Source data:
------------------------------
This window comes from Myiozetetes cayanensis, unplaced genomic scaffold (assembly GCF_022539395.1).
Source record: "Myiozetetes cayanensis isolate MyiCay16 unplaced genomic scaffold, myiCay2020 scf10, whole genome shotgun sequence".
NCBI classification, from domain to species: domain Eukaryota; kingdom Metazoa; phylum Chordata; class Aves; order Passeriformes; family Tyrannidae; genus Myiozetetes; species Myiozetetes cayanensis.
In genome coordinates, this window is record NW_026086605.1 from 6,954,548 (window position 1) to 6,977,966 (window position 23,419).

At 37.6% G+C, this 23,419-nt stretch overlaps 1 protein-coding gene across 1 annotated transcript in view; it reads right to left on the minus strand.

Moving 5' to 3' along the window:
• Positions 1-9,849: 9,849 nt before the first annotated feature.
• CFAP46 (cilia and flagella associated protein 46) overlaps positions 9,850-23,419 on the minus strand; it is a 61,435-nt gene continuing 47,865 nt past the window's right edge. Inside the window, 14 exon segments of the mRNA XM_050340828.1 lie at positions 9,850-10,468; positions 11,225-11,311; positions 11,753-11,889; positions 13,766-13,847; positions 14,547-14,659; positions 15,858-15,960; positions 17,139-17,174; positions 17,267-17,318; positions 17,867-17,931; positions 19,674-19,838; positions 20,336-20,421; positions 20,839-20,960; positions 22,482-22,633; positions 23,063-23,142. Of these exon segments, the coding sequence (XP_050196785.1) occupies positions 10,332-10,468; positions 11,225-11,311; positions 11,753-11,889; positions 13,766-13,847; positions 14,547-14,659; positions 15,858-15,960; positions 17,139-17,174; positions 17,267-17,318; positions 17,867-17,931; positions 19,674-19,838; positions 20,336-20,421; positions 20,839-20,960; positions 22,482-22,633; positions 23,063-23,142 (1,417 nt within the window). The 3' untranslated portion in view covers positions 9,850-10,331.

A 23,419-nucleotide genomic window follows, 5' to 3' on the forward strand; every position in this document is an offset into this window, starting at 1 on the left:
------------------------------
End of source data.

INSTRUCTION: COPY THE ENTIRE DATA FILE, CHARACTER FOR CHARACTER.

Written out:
This window comes from Myiozetetes cayanensis, unplaced genomic scaffold (assembly GCF_022539395.1).
Source record: "Myiozetetes cayanensis isolate MyiCay16 unplaced genomic scaffold, myiCay2020 scf10, whole genome shotgun sequence".
NCBI classification, from domain to species: domain Eukaryota; kingdom Metazoa; phylum Chordata; class Aves; order Passeriformes; family Tyrannidae; genus Myiozetetes; species Myiozetetes cayanensis.
In genome coordinates, this window is record NW_026086605.1 from 6,954,548 (window position 1) to 6,977,966 (window position 23,419).

At 37.6% G+C, this 23,419-nt stretch overlaps 1 protein-coding gene across 1 annotated transcript in view; it reads right to left on the minus strand.

Moving 5' to 3' along the window:
• Positions 1-9,849: 9,849 nt before the first annotated feature.
• CFAP46 (cilia and flagella associated protein 46) overlaps positions 9,850-23,419 on the minus strand; it is a 61,435-nt gene continuing 47,865 nt past the window's right edge. Inside the window, 14 exon segments of the mRNA XM_050340828.1 lie at positions 9,850-10,468; positions 11,225-11,311; positions 11,753-11,889; positions 13,766-13,847; positions 14,547-14,659; positions 15,858-15,960; positions 17,139-17,174; positions 17,267-17,318; positions 17,867-17,931; positions 19,674-19,838; positions 20,336-20,421; positions 20,839-20,960; positions 22,482-22,633; positions 23,063-23,142. Of these exon segments, the coding sequence (XP_050196785.1) occupies positions 10,332-10,468; positions 11,225-11,311; positions 11,753-11,889; positions 13,766-13,847; positions 14,547-14,659; positions 15,858-15,960; positions 17,139-17,174; positions 17,267-17,318; positions 17,867-17,931; positions 19,674-19,838; positions 20,336-20,421; positions 20,839-20,960; positions 22,482-22,633; positions 23,063-23,142 (1,417 nt within the window). The 3' untranslated portion in view covers positions 9,850-10,331.

A 23,419-nucleotide genomic window follows, 5' to 3' on the forward strand; every position in this document is an offset into this window, starting at 1 on the left: